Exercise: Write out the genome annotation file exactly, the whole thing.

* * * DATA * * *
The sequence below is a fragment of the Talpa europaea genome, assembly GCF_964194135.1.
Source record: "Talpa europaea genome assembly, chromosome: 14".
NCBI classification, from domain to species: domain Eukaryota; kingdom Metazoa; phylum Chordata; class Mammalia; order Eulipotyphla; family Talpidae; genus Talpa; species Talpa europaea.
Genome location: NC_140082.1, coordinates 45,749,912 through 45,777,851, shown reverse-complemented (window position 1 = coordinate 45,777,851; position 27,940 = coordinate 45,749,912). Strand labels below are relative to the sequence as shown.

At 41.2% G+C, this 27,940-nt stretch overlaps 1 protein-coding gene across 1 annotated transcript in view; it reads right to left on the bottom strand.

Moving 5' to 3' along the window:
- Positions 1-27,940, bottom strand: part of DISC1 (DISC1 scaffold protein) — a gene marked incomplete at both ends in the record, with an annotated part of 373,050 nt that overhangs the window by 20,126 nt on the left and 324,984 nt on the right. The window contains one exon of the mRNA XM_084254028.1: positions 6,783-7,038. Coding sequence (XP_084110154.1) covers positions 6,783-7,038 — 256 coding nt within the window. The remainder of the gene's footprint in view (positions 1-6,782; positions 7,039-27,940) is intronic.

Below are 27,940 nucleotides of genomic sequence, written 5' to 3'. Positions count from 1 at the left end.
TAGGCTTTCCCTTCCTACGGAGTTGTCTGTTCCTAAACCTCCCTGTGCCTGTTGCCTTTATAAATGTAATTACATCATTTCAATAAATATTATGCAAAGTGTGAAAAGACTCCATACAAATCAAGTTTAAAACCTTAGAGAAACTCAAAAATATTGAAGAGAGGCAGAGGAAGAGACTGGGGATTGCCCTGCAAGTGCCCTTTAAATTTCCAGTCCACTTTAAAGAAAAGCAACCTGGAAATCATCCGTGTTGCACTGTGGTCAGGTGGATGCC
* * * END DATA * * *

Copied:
The sequence below is a fragment of the Talpa europaea genome, assembly GCF_964194135.1.
Source record: "Talpa europaea genome assembly, chromosome: 14".
NCBI classification, from domain to species: domain Eukaryota; kingdom Metazoa; phylum Chordata; class Mammalia; order Eulipotyphla; family Talpidae; genus Talpa; species Talpa europaea.
Genome location: NC_140082.1, coordinates 45,749,912 through 45,777,851, shown reverse-complemented (window position 1 = coordinate 45,777,851; position 27,940 = coordinate 45,749,912). Strand labels below are relative to the sequence as shown.

At 41.2% G+C, this 27,940-nt stretch overlaps 1 protein-coding gene across 1 annotated transcript in view; it reads right to left on the bottom strand.

Moving 5' to 3' along the window:
- Positions 1-27,940, bottom strand: part of DISC1 (DISC1 scaffold protein) — a gene marked incomplete at both ends in the record, with an annotated part of 373,050 nt that overhangs the window by 20,126 nt on the left and 324,984 nt on the right. The window contains one exon of the mRNA XM_084254028.1: positions 6,783-7,038. Coding sequence (XP_084110154.1) covers positions 6,783-7,038 — 256 coding nt within the window. The remainder of the gene's footprint in view (positions 1-6,782; positions 7,039-27,940) is intronic.

Below are 27,940 nucleotides of genomic sequence, written 5' to 3'. Positions count from 1 at the left end.
TAGGCTTTCCCTTCCTACGGAGTTGTCTGTTCCTAAACCTCCCTGTGCCTGTTGCCTTTATAAATGTAATTACATCATTTCAATAAATATTATGCAAAGTGTGAAAAGACTCCATACAAATCAAGTTTAAAACCTTAGAGAAACTCAAAAATATTGAAGAGAGGCAGAGGAAGAGACTGGGGATTGCCCTGCAAGTGCCCTTTAAATTTCCAGTCCACTTTAAAGAAAAGCAACCTGGAAATCATCCGTGTTGCACTGTGGTCAGGTGGATGCC